Place a halved head of endive on each slice of ham/cheese (or 2 halves, if you used small heads), then roll. Place all the rolls in a baking tray, then scoop the purée on top. I like to make a nice ridge pattern with a fork and sprinkle some dried breadcrumbs over it to make the top extra crispy. Place under the grill for a crispy layer on top, or cook for a bit longer in the oven if you like your endive a bit more cooked.

Aioli and patatas bravas

I love garlic. I put it in most of my dishes, even when it shouldn’t be in there, and I always add more than prescribed in a recipe. I just love the flavour of it. I also like aioli, but the problem with making it yourself is the garlic. When you use raw garlic, the flavour tends to be a bit too pungent, also it makes your breath smell bad and you taste it for hours after eating it. But when you use roasted garlic, it tends to be too mellow, and roasting the garlic properly takes ages, a hot oven and loads of olive oil, which are three things you don’t want when you are making a light dip for some crudité on a hot summer day.
So when I got a tip from someone to dry-roast unpeeled cloves of garlic for a few minutes in a hot skillet, peel them after frying and smashing them with a bit of salt before adding it to a sauce, I was happy to give it a try. And I was happy that I did so, because I will not make my garlic sauces in any other way than this any more. It takes away the very harsh and pungent taste, but keeps the garlic flavour very well. And because the garlic becomes softer, it is easier to purée as well. I used it mixed with mayonnaise for an aioli, to serve with patatas bravas (Spanish spicy potatoes, although the way I make them is not very authentic), but there are loads of other possibilities. Mix it with yoghurt for a dip for crudité, with crème fraîche to accompany baked potato, with cream cheese for a sandwich/cracker spread, with butter and herbs for herb butter, etc.

Patatas bravas with aioli (serves 2)

500 g small potatoes
1 tbsp olive oil

4 tbsp mayonnaise
2 fat cloves of garlic, unpeeled
pimentón de la vera (smoky Spanish paprika powder, dulce and/or piccante)

Preheat the oven to 210C.
Place the potatoes in a pan, and pour water on top until just covered. Season with salt. Bring to the boil and cook until the potatoes are just soft/barely cooked. Drain and leave to steam for a few minutes in the pan without the lid, to get rid of the water. Pour in an oven tray, drizzle with the olive oil and season with salt. Place in the preheated oven and bake for about 45 minutes, or until golden and crisp.
Meanwhile make the aioli. Place a skillet on high heat. Put the unpeeled garlic cloves in and roast for a few minutes (it is fine when the peel gets burned, this gives extra flavour). Leave to cool for a bit, then peel and mash with some salt. Add to the mayonnaise. Season with the pimentón to taste.
Serve the aioli either mixed with the potatoes, or as a dip.
Note: for “normal” aioli, omit the pimentón.

Lentil-potato salad

I often have a texture issue with pulses. They often are very mealy and mushy and icky. Part of that can be remedied by using the right pulses. The only lentil that works for me in non-soup/dhal dishes (for which I prefer orange lentils) is the black beluga lentil, because it stays whole during cooking and doesn’t get all mushy and starchy. Some people claim the same of puy lentils, but I really didn’t like those, so I stick with these. The other part of the remedy is making the correct dish. A bowl of plain lentils is boring, it needs something extra. This salad succeeds in that brilliantly, the creamy potato and sharp and tangy dressing complement the lentils perfectly, making this a delicious dish.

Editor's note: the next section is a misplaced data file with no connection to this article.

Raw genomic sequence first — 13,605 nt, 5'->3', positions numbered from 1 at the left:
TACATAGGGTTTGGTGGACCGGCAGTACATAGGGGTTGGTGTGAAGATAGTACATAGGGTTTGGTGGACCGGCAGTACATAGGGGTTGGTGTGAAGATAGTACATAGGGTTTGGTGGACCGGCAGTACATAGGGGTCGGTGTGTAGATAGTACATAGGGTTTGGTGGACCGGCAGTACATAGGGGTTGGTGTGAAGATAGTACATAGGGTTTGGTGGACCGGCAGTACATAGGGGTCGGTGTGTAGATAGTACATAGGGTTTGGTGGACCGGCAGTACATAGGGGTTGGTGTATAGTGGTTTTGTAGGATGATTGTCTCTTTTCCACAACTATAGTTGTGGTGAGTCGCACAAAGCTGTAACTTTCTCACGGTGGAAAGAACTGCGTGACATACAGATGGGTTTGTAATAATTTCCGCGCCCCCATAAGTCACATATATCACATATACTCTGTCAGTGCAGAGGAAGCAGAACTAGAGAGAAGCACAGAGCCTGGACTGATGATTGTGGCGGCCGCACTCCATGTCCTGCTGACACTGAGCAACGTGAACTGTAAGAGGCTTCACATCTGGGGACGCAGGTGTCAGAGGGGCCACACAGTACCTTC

The temperature of this salad is kind of in between. The original recipe calls it “warm” and makes sure to keep the potato and lentils warm, but I don’t think that is necessary. Just make sure that your lentils and potatoes and dressing are ready at about the same time, mix them together and serve immediately. Also at room temperature I think this salad is lovely. The only things that don’t work are hot, and fridge-cold.

This salad is a delicious side with about anything. We ate it with a piece of salmon fillet, but it would also be delicious with roast chicken, pork chops or sausage. As with most things, a fried or poached egg on top is delicious; or chop some hard boiled eggs and stir them through, making it a stand-alone dish. It is also delicious as lunch, in that case store the dressing separate from the rest to prevent sogginess and making it possible to reheat the lentils and potato. It should keep for about 5 days in the fridge.

Lentil-Potato Salad (serves 4-6)
Slightly adapted from Smitten Kitchen

1 large shallot, halved
1 clove garlic, crushed then halved
4 sprigs of thyme
1 bay leaf
1 cup dry black lentils
salt and pepper

500 g baby potatoes, halved

2 tablespoons red wine vinegar
1 large shallot, finely diced
1 garlic clove, minced
1 tablespoon smooth Dijon mustard
1/4 cup olive oil
4 tablespoons sour gherkins, chopped
1/4 cup chopped flat leaf parsley
salt and pepper

Cook lentils. Pick over and rinse lentils. Place them in a small/medium pan with the halved shallot, crushed garlic, thyme sprigs, bay leaf, some salt, some pepper and 4 cups of water. Simmer the lentils over medium heat for 25 to 30 minutes, until firm-tender. Check earlier than that, because some lentils cook faster than others. Drain and discard shallot, garlic, thyme and bay leaf.